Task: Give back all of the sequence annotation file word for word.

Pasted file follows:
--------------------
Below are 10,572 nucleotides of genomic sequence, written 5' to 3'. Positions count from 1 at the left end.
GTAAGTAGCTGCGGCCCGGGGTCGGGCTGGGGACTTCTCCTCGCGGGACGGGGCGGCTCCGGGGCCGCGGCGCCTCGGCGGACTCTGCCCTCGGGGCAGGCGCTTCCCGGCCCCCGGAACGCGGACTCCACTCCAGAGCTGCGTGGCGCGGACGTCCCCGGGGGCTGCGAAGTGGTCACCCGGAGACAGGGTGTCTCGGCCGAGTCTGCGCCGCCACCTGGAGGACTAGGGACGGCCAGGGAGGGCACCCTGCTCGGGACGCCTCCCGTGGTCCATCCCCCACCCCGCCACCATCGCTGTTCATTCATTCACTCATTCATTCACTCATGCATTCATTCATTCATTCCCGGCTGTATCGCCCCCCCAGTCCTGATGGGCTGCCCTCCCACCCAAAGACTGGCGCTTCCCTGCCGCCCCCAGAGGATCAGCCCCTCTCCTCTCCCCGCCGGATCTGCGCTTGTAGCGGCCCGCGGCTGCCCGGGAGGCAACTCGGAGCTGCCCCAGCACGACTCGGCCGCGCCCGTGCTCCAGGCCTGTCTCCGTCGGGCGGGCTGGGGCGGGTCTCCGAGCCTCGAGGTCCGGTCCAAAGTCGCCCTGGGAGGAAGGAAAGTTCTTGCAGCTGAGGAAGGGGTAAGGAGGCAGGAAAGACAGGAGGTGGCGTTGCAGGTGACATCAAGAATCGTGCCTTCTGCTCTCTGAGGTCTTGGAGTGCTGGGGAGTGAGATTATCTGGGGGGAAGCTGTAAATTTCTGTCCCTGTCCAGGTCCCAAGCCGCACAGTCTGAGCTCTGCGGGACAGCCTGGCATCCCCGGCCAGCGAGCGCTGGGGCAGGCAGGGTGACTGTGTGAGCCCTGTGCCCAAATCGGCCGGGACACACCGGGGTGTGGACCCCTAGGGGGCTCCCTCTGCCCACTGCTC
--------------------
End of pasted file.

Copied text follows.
Below are 10,572 nucleotides of genomic sequence, written 5' to 3'. Positions count from 1 at the left end.
GTAAGTAGCTGCGGCCCGGGGTCGGGCTGGGGACTTCTCCTCGCGGGACGGGGCGGCTCCGGGGCCGCGGCGCCTCGGCGGACTCTGCCCTCGGGGCAGGCGCTTCCCGGCCCCCGGAACGCGGACTCCACTCCAGAGCTGCGTGGCGCGGACGTCCCCGGGGGCTGCGAAGTGGTCACCCGGAGACAGGGTGTCTCGGCCGAGTCTGCGCCGCCACCTGGAGGACTAGGGACGGCCAGGGAGGGCACCCTGCTCGGGACGCCTCCCGTGGTCCATCCCCCACCCCGCCACCATCGCTGTTCATTCATTCACTCATTCATTCACTCATGCATTCATTCATTCATTCCCGGCTGTATCGCCCCCCCAGTCCTGATGGGCTGCCCTCCCACCCAAAGACTGGCGCTTCCCTGCCGCCCCCAGAGGATCAGCCCCTCTCCTCTCCCCGCCGGATCTGCGCTTGTAGCGGCCCGCGGCTGCCCGGGAGGCAACTCGGAGCTGCCCCAGCACGACTCGGCCGCGCCCGTGCTCCAGGCCTGTCTCCGTCGGGCGGGCTGGGGCGGGTCTCCGAGCCTCGAGGTCCGGTCCAAAGTCGCCCTGGGAGGAAGGAAAGTTCTTGCAGCTGAGGAAGGGGTAAGGAGGCAGGAAAGACAGGAGGTGGCGTTGCAGGTGACATCAAGAATCGTGCCTTCTGCTCTCTGAGGTCTTGGAGTGCTGGGGAGTGAGATTATCTGGGGGGAAGCTGTAAATTTCTGTCCCTGTCCAGGTCCCAAGCCGCACAGTCTGAGCTCTGCGGGACAGCCTGGCATCCCCGGCCAGCGAGCGCTGGGGCAGGCAGGGTGACTGTGTGAGCCCTGTGCCCAAATCGGCCGGGACACACCGGGGTGTGGACCCCTAGGGGGCTCCCTCTGCCCACTGCTC